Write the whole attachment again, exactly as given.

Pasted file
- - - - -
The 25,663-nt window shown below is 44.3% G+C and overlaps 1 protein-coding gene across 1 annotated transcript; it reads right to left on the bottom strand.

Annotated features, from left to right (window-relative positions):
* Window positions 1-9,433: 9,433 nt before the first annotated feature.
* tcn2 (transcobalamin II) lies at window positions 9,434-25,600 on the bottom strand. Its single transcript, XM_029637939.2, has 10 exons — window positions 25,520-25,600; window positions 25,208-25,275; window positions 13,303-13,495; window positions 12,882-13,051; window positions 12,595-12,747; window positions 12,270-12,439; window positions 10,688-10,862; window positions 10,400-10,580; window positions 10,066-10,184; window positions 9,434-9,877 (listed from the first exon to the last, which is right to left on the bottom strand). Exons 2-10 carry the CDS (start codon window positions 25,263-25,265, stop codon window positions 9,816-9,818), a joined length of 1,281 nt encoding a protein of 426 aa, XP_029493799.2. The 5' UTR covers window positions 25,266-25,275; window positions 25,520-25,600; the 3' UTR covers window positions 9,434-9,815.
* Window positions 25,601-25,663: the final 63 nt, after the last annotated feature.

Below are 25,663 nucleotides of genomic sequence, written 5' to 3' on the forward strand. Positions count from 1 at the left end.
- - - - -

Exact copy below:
The 25,663-nt window shown below is 44.3% G+C and overlaps 1 protein-coding gene across 1 annotated transcript; it reads right to left on the bottom strand.

Annotated features, from left to right (window-relative positions):
* Window positions 1-9,433: 9,433 nt before the first annotated feature.
* tcn2 (transcobalamin II) lies at window positions 9,434-25,600 on the bottom strand. Its single transcript, XM_029637939.2, has 10 exons — window positions 25,520-25,600; window positions 25,208-25,275; window positions 13,303-13,495; window positions 12,882-13,051; window positions 12,595-12,747; window positions 12,270-12,439; window positions 10,688-10,862; window positions 10,400-10,580; window positions 10,066-10,184; window positions 9,434-9,877 (listed from the first exon to the last, which is right to left on the bottom strand). Exons 2-10 carry the CDS (start codon window positions 25,263-25,265, stop codon window positions 9,816-9,818), a joined length of 1,281 nt encoding a protein of 426 aa, XP_029493799.2. The 5' UTR covers window positions 25,266-25,275; window positions 25,520-25,600; the 3' UTR covers window positions 9,434-9,815.
* Window positions 25,601-25,663: the final 63 nt, after the last annotated feature.

Below are 25,663 nucleotides of genomic sequence, written 5' to 3' on the forward strand. Positions count from 1 at the left end.